For untenured professors, the pressure to publish is intense. But it's unlikely any professor would be desperate enough to use a tool that a trio of Massachusetts Institute of Technology graduate students recently dreamed up. Fed up with announcements for conferences they deemed of dubious scientific integrity, Jeremy Stribling, Max Krohn, and Dan Aguayo produced a Web-based application called SCIgen http://www.pdos.csail.mit.edu/scigen/ to generate random, nonsense computer science papers-complete with figures, graphs, and references. It worked: One of their papers, entitled "Rooter: A Methodology for the Typical Unification of Access Points and Redundancy," was accepted without review for the 9th World Multi-Conference on Systemics, Cybernetics and Informatics, to be held in July in Orlando, Florida.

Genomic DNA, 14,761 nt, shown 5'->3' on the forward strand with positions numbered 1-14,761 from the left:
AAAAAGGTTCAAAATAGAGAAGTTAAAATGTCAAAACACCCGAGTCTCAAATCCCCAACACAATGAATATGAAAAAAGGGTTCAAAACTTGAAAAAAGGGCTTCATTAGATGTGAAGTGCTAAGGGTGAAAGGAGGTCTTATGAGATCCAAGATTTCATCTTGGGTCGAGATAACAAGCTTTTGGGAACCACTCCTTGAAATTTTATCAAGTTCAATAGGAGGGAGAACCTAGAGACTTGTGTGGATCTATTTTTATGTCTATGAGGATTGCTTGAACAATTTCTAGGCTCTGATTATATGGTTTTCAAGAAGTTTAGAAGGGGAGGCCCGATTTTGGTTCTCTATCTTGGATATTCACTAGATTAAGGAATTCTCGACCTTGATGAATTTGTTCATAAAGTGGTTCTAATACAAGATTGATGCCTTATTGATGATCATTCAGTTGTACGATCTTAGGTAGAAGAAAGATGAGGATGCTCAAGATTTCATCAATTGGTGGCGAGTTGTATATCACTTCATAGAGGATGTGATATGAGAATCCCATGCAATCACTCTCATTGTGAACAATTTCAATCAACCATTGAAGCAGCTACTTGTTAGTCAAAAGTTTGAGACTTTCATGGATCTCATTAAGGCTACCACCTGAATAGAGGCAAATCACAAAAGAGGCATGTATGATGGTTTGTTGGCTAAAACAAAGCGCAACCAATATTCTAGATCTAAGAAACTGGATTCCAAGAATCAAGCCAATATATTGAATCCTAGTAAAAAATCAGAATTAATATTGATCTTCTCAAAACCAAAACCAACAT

The system relies on "skeleton sentences" and a lexicon of computer science buzzwords. Stribling, Krohn, and Aguayo combed the computer science literature to compile the lexicon, which Stribling says contains 3,500 or so phrases and terms....

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